Objective: Lumbar spinal stenosis and spondylosis are major causes of morbidity among the elderly. Surgical decompression is an effective treatment, but many elderly patients are not considered as candidates for surgery based on age or comorbidities. Minimally invasive surgical techniques have recently been developed and used successfully for the treatment of lumbar spinal disease. Our objective was to examine the safety and efficacy of minimally invasive lumbar spinal surgery for elderly patients.
Methods: We reviewed demographic information, pre- and postoperative Visual Analog Scale pain scores, Oswestry Disability Index scores, and Short-Form 36 scores of prospectively accrued patients who underwent minimally invasive decompression of lumbar degenerative disease at two institutions between January 2002 and December 2005. Data from patients who were at least 75 years old were selected. Statistical analysis methods included paired t test, multiple linear regression, and linear mixed effects modeling.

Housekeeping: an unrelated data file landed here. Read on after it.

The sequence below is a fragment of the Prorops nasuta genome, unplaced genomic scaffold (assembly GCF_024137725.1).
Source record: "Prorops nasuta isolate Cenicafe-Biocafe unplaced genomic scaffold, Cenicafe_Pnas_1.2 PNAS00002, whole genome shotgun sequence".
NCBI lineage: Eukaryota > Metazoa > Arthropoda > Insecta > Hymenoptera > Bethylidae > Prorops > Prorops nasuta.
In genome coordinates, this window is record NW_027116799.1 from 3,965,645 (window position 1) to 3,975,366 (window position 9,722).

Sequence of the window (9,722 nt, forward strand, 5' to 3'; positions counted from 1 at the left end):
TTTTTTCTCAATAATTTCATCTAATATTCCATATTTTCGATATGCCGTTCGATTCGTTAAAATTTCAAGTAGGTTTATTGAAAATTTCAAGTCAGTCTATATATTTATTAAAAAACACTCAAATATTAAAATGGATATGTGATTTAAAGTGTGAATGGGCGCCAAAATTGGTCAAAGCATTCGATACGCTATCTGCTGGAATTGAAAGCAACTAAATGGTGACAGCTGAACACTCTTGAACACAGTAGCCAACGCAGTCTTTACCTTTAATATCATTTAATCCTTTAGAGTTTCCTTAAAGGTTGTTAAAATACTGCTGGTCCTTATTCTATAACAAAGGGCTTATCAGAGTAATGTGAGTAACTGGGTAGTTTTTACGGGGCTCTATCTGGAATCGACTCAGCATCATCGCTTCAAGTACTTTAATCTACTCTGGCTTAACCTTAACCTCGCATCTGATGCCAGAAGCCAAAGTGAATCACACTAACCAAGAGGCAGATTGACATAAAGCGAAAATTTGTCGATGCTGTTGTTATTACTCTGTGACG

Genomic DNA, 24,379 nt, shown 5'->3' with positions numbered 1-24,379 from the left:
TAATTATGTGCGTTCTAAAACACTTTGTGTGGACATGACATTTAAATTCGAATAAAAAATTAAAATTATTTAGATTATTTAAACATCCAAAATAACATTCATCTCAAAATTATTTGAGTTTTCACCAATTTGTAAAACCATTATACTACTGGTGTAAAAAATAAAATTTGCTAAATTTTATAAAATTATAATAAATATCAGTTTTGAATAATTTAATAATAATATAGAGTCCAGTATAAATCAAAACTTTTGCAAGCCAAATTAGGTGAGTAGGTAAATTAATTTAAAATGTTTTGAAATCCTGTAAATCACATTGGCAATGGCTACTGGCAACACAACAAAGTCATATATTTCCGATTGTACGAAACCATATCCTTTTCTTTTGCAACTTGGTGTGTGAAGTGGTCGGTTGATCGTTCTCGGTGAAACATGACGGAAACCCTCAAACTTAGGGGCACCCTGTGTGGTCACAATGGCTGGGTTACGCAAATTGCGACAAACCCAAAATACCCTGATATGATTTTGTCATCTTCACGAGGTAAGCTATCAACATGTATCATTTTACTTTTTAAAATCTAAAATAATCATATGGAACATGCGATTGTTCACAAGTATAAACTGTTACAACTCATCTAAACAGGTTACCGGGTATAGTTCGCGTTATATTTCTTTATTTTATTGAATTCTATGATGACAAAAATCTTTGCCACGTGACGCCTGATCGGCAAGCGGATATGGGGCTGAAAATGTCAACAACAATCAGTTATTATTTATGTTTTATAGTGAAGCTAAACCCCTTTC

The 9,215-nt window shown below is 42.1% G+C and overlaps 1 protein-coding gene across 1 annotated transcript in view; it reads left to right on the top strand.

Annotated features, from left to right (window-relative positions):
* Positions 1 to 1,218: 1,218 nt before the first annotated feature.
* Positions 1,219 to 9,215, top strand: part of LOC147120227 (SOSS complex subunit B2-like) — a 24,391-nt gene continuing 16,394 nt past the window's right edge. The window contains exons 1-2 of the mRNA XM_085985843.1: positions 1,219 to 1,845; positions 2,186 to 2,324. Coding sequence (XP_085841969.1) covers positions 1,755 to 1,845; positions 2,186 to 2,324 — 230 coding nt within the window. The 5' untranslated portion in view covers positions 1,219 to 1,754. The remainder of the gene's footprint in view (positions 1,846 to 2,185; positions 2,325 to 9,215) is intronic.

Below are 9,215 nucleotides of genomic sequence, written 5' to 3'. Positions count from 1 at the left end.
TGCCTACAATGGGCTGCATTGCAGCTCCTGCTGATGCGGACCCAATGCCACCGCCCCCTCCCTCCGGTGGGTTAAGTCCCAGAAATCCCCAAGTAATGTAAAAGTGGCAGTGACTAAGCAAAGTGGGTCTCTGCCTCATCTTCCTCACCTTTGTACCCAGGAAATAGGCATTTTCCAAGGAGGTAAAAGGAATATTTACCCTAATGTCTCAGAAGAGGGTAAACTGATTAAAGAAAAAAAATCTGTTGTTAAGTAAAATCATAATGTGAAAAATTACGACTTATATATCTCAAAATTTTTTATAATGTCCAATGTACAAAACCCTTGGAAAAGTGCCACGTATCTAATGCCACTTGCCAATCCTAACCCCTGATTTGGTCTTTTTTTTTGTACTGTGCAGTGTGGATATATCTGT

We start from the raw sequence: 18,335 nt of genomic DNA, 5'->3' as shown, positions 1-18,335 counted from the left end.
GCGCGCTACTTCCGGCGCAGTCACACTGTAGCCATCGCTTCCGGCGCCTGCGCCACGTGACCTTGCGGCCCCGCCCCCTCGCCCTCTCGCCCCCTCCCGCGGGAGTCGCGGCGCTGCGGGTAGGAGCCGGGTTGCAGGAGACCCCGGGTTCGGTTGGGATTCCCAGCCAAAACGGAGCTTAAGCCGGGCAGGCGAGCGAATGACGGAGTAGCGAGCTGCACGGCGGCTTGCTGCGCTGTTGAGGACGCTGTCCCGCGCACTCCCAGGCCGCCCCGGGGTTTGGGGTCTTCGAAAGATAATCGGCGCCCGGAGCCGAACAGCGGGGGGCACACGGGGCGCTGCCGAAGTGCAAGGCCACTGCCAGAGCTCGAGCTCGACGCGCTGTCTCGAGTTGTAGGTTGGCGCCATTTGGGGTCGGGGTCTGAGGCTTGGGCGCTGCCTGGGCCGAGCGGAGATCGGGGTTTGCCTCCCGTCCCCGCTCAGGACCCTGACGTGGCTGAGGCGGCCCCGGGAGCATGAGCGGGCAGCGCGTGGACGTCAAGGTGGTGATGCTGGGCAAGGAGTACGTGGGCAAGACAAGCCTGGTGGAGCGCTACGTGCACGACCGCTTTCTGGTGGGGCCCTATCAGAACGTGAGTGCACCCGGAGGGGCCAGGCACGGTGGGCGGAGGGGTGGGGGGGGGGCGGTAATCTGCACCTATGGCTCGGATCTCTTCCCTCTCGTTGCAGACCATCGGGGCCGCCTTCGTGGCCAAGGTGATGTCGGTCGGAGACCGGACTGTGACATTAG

Results: Fifty-seven patients with a mean age of 81 years met the study criteria (median follow-up period, 7 mo; mean follow-up period, 10 mo). No major complications or deaths occurred. Fifty patients had sufficient outcomes data for analysis. Visual Analog Scale pain scores decreased from 5.7 to 2.2 for back pain and from 5.7 to 2.3 for symptomatic leg pain (P < 0.05). Oswestry Disability Index scores decreased from 48 to 27; Short-Form 36 Body Pain and Physical Function scores also showed statistically significant improvements after surgery (P < 0.05). The longitudinal analysis demonstrated durability of the symptom relief.
Conclusion: Minimally invasive lumbar spine decompression is a safe and efficacious treatment for elderly patients with spinal stenosis and spondylosis. Elderly patients should be considered good candidates for lumbar surgical decompression using minimally invasive techniques.